Dr. Sue Black is a computer scientist and self-professed evangelist for computing. She is the recipient of numerous awards including being appointed Officer of the Order of the British Empire (OBE) for her services to technology in 2016, and from the USA she received the Anita Borg Social Impact Abie Award for making a positive impact on women, technology, and society. In 2011, Black won the PepsiCo Women's Inspiration Award. In 2009, Black was presented the first John Ivinson Award from the British Computer Society at the Royal Society in London.
Dr. Black is a leader for gender parity in computing in the United Kingdom. Among her many efforts she started #techmums, a program that offers mothers free training workshops in digital security, social media, and programming with the aim of building confidence and expanding opportunities for women with litle exposure to computing. She is also founder of the British Computer Society’s Specialist Group BCSWomen.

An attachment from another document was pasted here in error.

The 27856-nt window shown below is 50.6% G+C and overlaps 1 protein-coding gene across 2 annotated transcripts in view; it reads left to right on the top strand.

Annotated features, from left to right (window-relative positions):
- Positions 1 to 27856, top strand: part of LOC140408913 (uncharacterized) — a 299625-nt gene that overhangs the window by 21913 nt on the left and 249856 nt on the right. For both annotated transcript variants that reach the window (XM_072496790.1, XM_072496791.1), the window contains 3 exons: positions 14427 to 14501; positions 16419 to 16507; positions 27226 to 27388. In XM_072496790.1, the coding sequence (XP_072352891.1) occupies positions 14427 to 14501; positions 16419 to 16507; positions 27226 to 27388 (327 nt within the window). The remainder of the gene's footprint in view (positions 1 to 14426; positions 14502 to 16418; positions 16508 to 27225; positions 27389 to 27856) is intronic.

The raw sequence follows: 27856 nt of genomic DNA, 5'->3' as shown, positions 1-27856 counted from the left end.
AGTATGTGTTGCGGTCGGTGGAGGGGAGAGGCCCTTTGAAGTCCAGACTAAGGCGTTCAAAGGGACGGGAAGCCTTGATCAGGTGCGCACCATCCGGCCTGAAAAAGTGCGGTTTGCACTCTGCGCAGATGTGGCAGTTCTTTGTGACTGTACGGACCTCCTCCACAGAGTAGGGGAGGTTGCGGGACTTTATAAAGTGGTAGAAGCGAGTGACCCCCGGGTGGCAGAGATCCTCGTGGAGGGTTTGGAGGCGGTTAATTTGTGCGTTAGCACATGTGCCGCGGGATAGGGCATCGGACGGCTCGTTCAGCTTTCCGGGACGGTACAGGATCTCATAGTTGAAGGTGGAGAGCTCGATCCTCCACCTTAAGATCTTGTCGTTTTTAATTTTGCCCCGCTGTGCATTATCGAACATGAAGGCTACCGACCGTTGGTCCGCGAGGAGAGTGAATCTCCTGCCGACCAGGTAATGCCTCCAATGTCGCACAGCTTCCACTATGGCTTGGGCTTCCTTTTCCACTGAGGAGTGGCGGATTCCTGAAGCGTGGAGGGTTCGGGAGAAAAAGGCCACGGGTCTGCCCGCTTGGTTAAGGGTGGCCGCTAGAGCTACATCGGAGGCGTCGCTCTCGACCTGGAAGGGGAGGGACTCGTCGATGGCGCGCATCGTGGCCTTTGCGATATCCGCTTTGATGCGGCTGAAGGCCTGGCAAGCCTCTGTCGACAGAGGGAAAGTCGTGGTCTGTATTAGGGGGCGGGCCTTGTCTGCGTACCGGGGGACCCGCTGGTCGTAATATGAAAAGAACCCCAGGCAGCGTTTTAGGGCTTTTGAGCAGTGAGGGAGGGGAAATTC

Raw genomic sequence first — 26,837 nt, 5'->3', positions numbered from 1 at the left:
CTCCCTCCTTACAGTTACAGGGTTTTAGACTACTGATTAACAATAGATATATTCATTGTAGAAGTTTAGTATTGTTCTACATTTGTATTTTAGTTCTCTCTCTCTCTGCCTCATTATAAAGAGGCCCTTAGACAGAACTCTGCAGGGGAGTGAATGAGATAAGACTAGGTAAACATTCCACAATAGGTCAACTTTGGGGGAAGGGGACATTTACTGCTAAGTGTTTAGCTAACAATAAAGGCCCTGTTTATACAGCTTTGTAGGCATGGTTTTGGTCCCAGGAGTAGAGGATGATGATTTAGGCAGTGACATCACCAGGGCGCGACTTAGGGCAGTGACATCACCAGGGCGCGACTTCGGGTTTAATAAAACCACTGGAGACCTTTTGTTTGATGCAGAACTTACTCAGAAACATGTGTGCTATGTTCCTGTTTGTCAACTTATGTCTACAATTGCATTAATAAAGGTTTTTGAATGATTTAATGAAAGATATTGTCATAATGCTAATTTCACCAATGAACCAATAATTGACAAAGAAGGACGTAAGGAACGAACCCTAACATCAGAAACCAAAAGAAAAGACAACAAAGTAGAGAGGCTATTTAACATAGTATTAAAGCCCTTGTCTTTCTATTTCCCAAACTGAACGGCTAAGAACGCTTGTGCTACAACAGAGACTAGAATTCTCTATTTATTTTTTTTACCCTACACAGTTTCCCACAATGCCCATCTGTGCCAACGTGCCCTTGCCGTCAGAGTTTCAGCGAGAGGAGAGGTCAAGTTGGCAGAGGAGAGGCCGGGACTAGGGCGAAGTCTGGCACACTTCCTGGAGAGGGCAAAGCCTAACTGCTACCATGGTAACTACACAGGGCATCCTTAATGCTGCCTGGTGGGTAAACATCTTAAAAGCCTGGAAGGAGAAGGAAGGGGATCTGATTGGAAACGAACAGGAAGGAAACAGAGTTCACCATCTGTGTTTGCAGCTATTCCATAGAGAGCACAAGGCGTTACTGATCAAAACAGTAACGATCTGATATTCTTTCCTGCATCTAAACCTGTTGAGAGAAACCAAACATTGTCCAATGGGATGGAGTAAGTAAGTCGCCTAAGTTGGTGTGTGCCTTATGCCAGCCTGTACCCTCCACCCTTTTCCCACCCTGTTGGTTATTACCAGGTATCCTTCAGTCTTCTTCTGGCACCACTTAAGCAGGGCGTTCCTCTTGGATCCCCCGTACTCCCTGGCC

Dr. Black is perhaps most well-known for initiating -- and succeeding -- in Saving Bletchley Park, the site of world war 11 codebreaking. Her book, and her work at Bletchlely Park included the oral history project conducted to capture the memories of the women who worked there. She is the subject of numerous radio and television shows, press articles, and YouTube videos. Dr. Black tempers her optimism for the future of women in computing but notes “if we don’t have women involved, if we don’t have diversity at the heart of what we’re doing, I think we’re creating a world which is not a world that I want to see.”